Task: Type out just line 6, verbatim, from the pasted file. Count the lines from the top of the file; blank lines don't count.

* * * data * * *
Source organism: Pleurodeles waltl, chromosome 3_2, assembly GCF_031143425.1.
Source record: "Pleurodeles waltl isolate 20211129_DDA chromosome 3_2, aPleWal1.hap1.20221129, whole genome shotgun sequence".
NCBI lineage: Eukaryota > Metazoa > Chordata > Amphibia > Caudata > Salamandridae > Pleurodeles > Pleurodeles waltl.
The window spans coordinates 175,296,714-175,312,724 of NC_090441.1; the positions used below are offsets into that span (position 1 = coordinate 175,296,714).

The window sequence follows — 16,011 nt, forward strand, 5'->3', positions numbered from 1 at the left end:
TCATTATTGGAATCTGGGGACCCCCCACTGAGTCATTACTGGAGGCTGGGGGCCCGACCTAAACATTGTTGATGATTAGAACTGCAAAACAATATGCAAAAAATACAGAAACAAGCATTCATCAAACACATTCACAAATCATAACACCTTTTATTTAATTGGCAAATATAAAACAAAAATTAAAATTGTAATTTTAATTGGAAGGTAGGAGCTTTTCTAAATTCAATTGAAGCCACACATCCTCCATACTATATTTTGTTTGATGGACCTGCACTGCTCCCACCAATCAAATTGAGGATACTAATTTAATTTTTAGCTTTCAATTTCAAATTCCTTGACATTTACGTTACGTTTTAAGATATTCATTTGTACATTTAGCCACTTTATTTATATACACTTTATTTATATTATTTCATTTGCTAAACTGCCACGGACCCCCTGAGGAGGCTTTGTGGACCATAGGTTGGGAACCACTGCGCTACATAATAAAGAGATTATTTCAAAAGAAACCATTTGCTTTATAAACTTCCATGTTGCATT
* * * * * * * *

TCATTATTGGAATCTGGGGACCCCCCACTGAGTCATTACTGGAGGCTGGGGGCCCGACCTAAACATTGTTGATGATTAGAACTGCAAAACAATATGCAAAAAATACAGAAACAAGCATTCATCAAACACATTCACAAATCATAACACCTTTTATTTAATTGGCAAATATAAAACAAAAATTAAAATTGTAATTTTAATTGGAAGGTAGGAGCTTTTCTAAATTCAATTGAAGCCACACATCCTCCATACTATATTTTGTTTGATGGACCTGCACTGCTCCCACCAATCAAATTGAGGATACTAATTTAATTTTTAGCTTTCAATTTCAAATTCCTTGACATTTACGTTACGTTTTAAGATATTCATTTGTACATTTAGCCACTTTATTTATATACACTTTATTTATATTATTTCATTTGCTAAACTGCCACGGACCCCCTGAGGAGGCTTTGTGGACCATAGGTTGGGAACCACTGCGCTACATAATAAAGAGATTATTTCAAAAGAAACCATTTGCTTTATAAACTTCCATGTTGCATT